Brits feel better about immigration after Brexit, according to the country’s most rigorous survey of public opinion

One for all.
One for all.
Image: Reuters/Henry Nicholls
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Brits have become more tolerant of immigrants following the Brexit vote.

That’s the conclusion of a recent survey on British social attitudes by the National Centre for Social Research, a respected pollster. When this question was first asked in 2011, respondents were more doubtful about the merits of immigration than they are now. The pollster’s survey of attitudes has been running since the early 1980s, making it the longest-running poll of public opinion in the country.

There has been a notable change since the Brexit referendum. In the latest survey, conducted between July and October 2017, almost half of respondents believed that migrants are good for Britain’s economy, while 17% said that they are bad. What’s more, almost twice as many respondents said that migrants enrich Britain’s culture (44%) than undermine it (23%).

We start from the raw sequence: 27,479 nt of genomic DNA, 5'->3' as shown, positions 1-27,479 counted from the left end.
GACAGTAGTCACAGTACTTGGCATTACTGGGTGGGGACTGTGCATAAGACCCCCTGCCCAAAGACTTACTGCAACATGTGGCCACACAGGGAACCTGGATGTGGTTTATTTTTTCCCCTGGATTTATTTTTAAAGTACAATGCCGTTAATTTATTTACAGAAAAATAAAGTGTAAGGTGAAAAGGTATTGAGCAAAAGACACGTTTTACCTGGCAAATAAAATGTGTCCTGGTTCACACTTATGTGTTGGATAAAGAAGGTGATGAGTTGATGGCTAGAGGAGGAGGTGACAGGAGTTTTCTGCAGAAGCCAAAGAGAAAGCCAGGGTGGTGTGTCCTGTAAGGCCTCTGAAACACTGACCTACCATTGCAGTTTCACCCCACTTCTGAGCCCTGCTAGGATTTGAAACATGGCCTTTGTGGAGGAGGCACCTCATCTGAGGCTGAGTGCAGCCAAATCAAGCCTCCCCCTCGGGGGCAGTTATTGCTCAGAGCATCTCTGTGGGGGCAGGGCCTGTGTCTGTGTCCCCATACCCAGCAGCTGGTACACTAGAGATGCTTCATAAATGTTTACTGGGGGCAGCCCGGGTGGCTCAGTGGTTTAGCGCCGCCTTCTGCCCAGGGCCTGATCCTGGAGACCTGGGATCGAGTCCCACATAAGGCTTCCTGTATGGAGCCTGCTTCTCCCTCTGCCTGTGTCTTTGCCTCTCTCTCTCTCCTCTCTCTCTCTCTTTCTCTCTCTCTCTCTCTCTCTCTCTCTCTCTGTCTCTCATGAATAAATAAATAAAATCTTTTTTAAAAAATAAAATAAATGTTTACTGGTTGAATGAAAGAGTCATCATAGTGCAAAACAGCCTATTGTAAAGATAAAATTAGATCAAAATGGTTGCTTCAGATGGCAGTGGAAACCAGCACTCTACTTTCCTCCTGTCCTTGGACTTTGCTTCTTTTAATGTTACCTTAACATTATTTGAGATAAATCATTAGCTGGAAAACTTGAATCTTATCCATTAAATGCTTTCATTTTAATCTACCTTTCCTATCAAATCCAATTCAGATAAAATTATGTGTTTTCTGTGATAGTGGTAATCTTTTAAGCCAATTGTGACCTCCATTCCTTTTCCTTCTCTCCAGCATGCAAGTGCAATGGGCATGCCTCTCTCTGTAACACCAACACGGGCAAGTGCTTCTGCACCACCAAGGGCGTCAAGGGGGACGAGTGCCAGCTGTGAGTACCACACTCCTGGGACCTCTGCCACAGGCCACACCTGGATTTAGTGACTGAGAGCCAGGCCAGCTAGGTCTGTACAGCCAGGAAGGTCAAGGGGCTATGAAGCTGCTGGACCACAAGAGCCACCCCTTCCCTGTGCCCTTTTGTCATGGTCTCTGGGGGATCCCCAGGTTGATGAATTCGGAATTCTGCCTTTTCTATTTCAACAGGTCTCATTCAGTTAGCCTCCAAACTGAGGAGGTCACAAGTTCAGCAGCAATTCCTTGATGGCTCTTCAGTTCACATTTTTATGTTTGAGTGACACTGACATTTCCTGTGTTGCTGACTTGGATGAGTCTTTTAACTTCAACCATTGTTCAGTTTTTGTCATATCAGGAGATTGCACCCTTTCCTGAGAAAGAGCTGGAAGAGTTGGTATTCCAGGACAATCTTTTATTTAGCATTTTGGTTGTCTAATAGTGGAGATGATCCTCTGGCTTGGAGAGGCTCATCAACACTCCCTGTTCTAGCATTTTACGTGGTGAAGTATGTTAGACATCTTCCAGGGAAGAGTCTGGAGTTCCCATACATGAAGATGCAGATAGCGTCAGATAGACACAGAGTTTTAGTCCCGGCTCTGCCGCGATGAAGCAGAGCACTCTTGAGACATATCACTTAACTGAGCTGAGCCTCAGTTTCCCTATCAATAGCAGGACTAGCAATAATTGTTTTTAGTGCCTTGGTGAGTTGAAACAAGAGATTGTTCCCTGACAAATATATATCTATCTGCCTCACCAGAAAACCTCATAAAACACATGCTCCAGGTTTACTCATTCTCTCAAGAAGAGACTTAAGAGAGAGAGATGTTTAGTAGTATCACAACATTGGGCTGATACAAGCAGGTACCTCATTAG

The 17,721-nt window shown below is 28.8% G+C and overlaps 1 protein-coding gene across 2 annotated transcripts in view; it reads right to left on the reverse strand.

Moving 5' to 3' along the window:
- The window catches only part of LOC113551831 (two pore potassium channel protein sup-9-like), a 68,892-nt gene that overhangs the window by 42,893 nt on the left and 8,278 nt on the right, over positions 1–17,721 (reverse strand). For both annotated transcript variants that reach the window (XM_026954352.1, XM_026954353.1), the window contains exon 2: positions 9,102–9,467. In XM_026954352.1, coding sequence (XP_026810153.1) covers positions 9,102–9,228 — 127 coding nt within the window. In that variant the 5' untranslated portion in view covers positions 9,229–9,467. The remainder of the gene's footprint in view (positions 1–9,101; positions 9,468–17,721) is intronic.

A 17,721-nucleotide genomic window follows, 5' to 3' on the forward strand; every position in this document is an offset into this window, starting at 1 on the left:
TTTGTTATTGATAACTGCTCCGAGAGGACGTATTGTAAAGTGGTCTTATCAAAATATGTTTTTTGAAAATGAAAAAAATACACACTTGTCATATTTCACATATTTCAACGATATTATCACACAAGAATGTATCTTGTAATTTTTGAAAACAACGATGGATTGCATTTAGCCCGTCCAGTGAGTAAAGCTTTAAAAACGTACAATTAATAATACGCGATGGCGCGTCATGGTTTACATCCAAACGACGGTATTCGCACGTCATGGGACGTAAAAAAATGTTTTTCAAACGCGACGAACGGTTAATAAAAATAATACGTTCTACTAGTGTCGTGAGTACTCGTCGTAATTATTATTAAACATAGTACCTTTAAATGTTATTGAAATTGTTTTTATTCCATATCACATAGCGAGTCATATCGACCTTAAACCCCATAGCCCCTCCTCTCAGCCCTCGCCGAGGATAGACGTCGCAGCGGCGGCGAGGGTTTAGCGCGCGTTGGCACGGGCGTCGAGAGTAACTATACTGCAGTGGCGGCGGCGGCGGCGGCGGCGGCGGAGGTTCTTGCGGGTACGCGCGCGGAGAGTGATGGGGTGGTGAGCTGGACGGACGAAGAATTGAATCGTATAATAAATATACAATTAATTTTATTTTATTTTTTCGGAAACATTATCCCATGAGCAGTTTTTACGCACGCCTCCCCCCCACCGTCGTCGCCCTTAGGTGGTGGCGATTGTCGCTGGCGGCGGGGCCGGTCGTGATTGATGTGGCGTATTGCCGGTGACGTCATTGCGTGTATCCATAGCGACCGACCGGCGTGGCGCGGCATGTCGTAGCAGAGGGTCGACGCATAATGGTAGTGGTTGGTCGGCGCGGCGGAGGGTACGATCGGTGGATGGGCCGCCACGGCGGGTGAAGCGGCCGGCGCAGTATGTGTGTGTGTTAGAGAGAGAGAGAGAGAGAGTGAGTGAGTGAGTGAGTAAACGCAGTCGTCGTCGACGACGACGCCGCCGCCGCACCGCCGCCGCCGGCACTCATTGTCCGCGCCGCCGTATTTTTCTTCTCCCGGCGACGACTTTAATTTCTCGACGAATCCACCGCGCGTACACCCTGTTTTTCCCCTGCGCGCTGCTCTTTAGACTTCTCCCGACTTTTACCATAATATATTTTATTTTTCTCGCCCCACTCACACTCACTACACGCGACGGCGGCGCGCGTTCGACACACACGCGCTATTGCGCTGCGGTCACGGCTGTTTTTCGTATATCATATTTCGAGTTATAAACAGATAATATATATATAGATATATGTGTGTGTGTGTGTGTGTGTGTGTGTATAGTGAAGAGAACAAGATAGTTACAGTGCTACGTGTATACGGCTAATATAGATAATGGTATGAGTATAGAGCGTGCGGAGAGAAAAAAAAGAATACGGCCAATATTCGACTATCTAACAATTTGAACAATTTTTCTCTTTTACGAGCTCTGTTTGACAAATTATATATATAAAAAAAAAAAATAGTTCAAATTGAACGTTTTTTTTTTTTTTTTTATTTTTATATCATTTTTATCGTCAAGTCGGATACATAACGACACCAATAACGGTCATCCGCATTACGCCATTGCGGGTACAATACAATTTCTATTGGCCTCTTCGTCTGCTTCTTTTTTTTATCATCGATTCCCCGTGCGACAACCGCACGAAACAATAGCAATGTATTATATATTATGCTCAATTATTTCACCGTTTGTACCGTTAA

“There is little sign here that the EU referendum campaign served to make Britain less tolerant towards migrants; rather they have apparently come to be valued to a degree that was not in evidence before the referendum campaign,” the pollsters note in a report on the findings (pdf).

The study confirms what other surveys have suggested for a while. Although the UK is leaving the EU, with many proponents of Brexit citing greater control of borders as a motivating factor, Brits have become distinctly more positive about immigration.